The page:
Centralised or distributed (law) publishing?

Steve Butler at UKBlawgers argues for “a central source of legal information which is available to all at a very low price” and suggests a sort of grand law wiki as the solution.

Now the wiki is certainly a neat collaborative publishing tool and has many advantages over more conventional publishing systems and many valid applications. But a wiki of the type envisaged would be an ambitious project requiring a huge amount of time from a driving organisation and a team of editors, promoting the concept, establishing the guidelines, moderating the contributions and generally keeping it in shape and pointed in the right direction. It is not often recognised that the success of the best-known wiki, the Wikipedia, is as much down to the selfless effort of the founding fathers and the thousands of specialist editors as it is to the contributions of the millions of individual article authors.

In contrast to the wiki as a centralised source, the blogosphere is a collection of millions of disparate blog sites, bloggers and commenters. Each blog has its own identity and agenda, but all are linked together via the links in posts, in comments and in blogrolls. So communities of those with shared interests quickly form through these “conversations” and a shared source of information and comment emerges.

I’d call the blogosphere and the web in general “distributed publishing”. That does not seem to be a term widely used, but googling it I came across this abstract of an article from a physics publisher, written in 1998, which neatly summarises the concept:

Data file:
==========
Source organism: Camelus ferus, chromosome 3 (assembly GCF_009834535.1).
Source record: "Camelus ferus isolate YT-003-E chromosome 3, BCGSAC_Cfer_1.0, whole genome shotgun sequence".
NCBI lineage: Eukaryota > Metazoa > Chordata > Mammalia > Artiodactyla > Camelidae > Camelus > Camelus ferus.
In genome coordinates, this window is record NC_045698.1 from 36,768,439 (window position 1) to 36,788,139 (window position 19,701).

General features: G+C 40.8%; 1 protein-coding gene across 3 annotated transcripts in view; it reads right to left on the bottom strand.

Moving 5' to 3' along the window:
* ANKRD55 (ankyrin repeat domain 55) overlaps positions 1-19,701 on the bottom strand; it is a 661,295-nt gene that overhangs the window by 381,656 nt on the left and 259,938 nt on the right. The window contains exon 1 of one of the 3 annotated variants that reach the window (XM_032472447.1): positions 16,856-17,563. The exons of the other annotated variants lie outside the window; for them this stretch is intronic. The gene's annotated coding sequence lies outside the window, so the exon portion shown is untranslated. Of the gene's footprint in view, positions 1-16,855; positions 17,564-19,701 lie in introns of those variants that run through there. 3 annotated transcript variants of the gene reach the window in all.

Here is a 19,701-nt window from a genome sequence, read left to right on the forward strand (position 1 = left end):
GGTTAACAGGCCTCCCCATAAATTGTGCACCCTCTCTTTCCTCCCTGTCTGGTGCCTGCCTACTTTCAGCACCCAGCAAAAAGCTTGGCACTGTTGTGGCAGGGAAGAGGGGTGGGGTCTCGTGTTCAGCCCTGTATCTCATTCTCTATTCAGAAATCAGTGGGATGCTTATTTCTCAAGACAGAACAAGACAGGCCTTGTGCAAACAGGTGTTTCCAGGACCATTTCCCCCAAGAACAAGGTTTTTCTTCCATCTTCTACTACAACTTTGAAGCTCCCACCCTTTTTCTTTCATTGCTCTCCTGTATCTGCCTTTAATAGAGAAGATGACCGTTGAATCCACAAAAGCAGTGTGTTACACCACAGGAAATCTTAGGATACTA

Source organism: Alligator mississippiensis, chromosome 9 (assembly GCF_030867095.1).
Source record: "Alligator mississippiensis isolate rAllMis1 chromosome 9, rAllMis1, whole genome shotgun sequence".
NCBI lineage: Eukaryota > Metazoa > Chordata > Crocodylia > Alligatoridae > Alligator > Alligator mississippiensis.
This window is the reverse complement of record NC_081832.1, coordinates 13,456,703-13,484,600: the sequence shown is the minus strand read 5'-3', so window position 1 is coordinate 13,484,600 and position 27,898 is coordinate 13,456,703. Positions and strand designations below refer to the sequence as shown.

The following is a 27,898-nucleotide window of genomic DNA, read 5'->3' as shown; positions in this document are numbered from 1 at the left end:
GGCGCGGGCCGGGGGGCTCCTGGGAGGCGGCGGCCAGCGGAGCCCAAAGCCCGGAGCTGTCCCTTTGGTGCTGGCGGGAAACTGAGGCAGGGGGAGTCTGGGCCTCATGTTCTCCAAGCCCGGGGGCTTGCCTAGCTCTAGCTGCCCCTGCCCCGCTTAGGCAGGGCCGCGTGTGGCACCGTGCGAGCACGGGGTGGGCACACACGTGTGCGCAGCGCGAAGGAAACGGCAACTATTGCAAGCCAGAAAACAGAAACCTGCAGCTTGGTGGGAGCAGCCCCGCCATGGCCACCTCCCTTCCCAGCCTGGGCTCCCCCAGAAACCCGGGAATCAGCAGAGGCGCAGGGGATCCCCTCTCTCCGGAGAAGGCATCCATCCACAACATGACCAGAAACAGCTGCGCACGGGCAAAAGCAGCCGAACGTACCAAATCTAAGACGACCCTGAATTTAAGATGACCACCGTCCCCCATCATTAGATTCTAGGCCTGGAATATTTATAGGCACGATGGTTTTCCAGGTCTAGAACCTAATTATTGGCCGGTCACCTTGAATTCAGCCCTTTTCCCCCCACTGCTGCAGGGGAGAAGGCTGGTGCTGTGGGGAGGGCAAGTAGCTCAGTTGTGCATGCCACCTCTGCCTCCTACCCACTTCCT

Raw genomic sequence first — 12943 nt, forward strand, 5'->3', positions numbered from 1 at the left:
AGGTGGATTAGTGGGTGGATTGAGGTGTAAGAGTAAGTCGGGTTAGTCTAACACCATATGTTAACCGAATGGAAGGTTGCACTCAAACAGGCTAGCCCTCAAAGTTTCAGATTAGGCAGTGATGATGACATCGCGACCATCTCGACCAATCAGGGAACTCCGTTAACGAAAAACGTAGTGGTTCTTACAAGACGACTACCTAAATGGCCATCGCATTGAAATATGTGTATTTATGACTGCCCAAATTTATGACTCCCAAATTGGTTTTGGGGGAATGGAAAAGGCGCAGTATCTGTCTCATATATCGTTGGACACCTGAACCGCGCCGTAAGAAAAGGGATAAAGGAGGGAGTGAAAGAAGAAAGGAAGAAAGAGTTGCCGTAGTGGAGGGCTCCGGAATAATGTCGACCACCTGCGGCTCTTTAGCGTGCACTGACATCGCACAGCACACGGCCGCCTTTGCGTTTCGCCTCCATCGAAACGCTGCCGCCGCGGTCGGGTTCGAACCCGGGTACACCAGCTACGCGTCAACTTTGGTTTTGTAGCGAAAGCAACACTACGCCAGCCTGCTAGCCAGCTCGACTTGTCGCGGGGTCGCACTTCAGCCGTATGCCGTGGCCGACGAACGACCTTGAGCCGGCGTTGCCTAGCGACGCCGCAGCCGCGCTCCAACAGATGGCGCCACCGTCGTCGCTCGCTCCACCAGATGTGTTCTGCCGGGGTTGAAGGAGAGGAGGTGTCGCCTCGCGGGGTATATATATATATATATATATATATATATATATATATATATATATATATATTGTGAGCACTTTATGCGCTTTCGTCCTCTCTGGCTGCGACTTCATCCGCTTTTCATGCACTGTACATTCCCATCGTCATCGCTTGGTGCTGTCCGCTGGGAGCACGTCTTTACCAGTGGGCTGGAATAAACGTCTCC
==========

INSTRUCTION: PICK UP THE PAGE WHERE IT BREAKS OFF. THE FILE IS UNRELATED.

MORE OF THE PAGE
No one publisher or content owner can ever hope to service all of a given user’s information needs. Thus a distributed system of publishing, whereby each publisher ensures that each “knowledge pointer” in their content links to and from all the other important knowledge pointers in given subject areas, ensures that users can go on “information trails”. These trails become a voyage of discovery and the junction points on these trails can often be databases, which aim to provide some comprehensive cover of a subject.

The problem with the large law publishers is that they do attempt “to service all of a given user’s information needs” in the legal domain. But the centralised source, however large and impressive, does not satisfy. We each like to pursue our own voyages of discovery. The same goes for smaller publishers attempting to cover more limited domains. There will always be good stuff out there that they don’t control and of course a vast corpus of public sector information that they would be foolish to republish.

There is no shortage of willing authors out there, but most like to do their own thing. Making sense of this widely distributed information and forging online communities is the focus of most current web development: search, syndication, aggregation, tagging, social networking …